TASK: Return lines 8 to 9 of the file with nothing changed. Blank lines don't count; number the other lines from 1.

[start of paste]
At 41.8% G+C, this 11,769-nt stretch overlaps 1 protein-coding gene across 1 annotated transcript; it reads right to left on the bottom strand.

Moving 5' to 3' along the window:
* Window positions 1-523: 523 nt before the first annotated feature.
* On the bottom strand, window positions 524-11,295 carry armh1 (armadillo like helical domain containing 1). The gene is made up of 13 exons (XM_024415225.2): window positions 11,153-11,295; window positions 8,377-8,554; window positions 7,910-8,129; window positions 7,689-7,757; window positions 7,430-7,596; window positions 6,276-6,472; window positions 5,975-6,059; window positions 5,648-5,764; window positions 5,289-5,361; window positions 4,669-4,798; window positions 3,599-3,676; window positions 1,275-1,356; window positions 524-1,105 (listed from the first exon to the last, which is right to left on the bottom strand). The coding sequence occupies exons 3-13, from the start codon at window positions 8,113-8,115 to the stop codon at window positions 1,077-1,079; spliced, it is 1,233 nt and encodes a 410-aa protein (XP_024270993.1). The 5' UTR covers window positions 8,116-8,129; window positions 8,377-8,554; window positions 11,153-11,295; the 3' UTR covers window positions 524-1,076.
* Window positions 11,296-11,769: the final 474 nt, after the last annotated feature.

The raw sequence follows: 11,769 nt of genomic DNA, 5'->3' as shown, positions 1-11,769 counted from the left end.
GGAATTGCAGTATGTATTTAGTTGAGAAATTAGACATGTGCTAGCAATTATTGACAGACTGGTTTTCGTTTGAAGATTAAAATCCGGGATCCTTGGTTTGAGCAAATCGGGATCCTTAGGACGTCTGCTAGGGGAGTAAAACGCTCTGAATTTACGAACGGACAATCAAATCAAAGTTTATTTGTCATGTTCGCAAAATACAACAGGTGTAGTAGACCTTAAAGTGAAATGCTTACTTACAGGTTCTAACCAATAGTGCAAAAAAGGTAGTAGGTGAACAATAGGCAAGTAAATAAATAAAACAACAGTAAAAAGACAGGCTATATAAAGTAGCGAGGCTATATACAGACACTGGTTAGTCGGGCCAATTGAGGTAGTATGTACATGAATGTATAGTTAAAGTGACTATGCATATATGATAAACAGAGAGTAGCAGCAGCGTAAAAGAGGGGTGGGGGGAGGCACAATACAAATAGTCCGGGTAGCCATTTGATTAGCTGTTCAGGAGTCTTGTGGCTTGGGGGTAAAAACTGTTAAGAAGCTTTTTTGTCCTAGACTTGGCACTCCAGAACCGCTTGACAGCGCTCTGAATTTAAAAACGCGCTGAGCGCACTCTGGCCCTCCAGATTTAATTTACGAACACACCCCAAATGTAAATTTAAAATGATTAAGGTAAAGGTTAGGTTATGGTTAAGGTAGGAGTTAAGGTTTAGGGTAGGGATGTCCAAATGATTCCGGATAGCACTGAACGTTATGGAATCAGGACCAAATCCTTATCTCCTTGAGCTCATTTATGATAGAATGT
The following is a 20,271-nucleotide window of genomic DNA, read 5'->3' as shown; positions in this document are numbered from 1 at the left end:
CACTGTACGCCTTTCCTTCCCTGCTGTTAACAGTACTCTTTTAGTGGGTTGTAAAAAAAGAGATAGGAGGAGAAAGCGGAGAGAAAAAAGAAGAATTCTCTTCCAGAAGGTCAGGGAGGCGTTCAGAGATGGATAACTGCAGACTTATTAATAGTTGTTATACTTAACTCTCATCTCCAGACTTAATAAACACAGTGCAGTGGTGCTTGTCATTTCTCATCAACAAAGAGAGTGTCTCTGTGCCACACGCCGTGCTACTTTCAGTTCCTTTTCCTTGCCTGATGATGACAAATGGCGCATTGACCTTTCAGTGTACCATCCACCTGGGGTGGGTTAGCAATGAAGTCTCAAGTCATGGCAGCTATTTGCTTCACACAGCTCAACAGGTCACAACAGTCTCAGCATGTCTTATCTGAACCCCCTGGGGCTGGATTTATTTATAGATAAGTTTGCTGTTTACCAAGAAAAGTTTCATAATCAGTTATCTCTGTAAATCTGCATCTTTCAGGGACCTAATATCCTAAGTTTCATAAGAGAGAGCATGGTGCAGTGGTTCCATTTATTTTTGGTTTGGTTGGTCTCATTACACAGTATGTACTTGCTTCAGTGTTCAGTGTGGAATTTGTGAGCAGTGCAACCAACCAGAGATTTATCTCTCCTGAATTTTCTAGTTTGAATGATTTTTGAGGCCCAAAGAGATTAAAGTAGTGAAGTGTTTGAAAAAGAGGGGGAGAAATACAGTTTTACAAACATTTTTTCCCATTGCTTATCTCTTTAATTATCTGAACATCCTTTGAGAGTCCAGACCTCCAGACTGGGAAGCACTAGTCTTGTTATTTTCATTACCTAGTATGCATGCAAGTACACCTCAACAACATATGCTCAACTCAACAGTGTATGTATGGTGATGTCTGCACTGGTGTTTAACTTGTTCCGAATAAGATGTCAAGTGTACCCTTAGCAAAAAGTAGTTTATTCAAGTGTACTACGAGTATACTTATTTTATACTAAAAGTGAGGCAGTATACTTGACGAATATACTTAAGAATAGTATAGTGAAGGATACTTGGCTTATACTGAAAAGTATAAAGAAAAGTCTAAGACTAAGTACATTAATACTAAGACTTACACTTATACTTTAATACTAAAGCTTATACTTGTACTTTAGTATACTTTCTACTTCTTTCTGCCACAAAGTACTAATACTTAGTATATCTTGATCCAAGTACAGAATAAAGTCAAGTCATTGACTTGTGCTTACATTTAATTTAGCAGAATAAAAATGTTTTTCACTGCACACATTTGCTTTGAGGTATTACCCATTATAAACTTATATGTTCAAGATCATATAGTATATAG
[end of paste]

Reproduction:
The following is a 20,271-nucleotide window of genomic DNA, read 5'->3' as shown; positions in this document are numbered from 1 at the left end:
CACTGTACGCCTTTCCTTCCCTGCTGTTAACAGTACTCTTTTAGTGGGTTGTAAAAAAAGAGATAGGAGGAGAAAGCGGAGAGAAAAAAGAAGAATTCTCTTCCAGAAGGTCAGGGAGGCGTTCAGAGATGGATAACTGCAGACTTATTAATAGTTGTTATACTTAACTCTCATCTCCAGACTTAATAAACACAGTGCAGTGGTGCTTGTCATTTCTCATCAACAAAGAGAGTGTCTCTGTGCCACACGCCGTGCTACTTTCAGTTCCTTTTCCTTGCCTGATGATGACAAATGGCGCATTGACCTTTCAGTGTACCATCCACCTGGGGTGGGTTAGCAATGAAGTCTCAAGTCATGGCAGCTATTTGCTTCACACAGCTCAACAGGTCACAACAGTCTCAGCATGTCTTATCTGAACCCCCTGGGGCTGGATTTATTTATAGATAAGTTTGCTGTTTACCAAGAAAAGTTTCATAATCAGTTATCTCTGTAAATCTGCATCTTTCAGGGACCTAATATCCTAAGTTTCATAAGAGAGAGCATGGTGCAGTGGTTCCATTTATTTTTGGTTTGGTTGGTCTCATTACACAGTATGTACTTGCTTCAGTGTTCAGTGTGGAATTTGTGAGCAGTGCAACCAACCAGAGATTTATCTCTCCTGAATTTTCTAGTTTGAATGATTTTTGAGGCCCAAAGAGATTAAAGTAGTGAAGTGTTTGAAAAAGAGGGGGAGAAATACAGTTTTACAAACATTTTTTCCCATTGCTTATCTCTTTAATTATCTGAACATCCTTTGAGAGTCCAGACCTCCAGACTGGGAAGCACTAGTCTTGTTATTTTCATTACCTAGTATGCATGCAAGTACACCTCAACAACATATGCTCAACTCAACAGTGTATGTATGGTGATGTCTGCACTGGTGTTTAACTTGTTCCGAATAAGATGTCAAGTGTACCCTTAGCAAAAAGTAGTTTATTCAAGTGTACTACGAGTATACTTATTTTATACTAAAAGTGAGGCAGTATACTTGACGAATATACTTAAGAATAGTATAGTGAAGGATACTTGGCTTATACTGAAAAGTATAAAGAAAAGTCTAAGACTAAGTACATTAATACTAAGACTTACACTTATACTTTAATACTAAAGCTTATACTTGTACTTTAGTATACTTTCTACTTCTTTCTGCCACAAAGTACTAATACTTAGTATATCTTGATCCAAGTACAGAATAAAGTCAAGTCATTGACTTGTGCTTACATTTAATTTAGCAGAATAAAAATGTTTTTCACTGCACACATTTGCTTTGAGGTATTACCCATTATAAACTTATATGTTCAAGATCATATAGTATATAG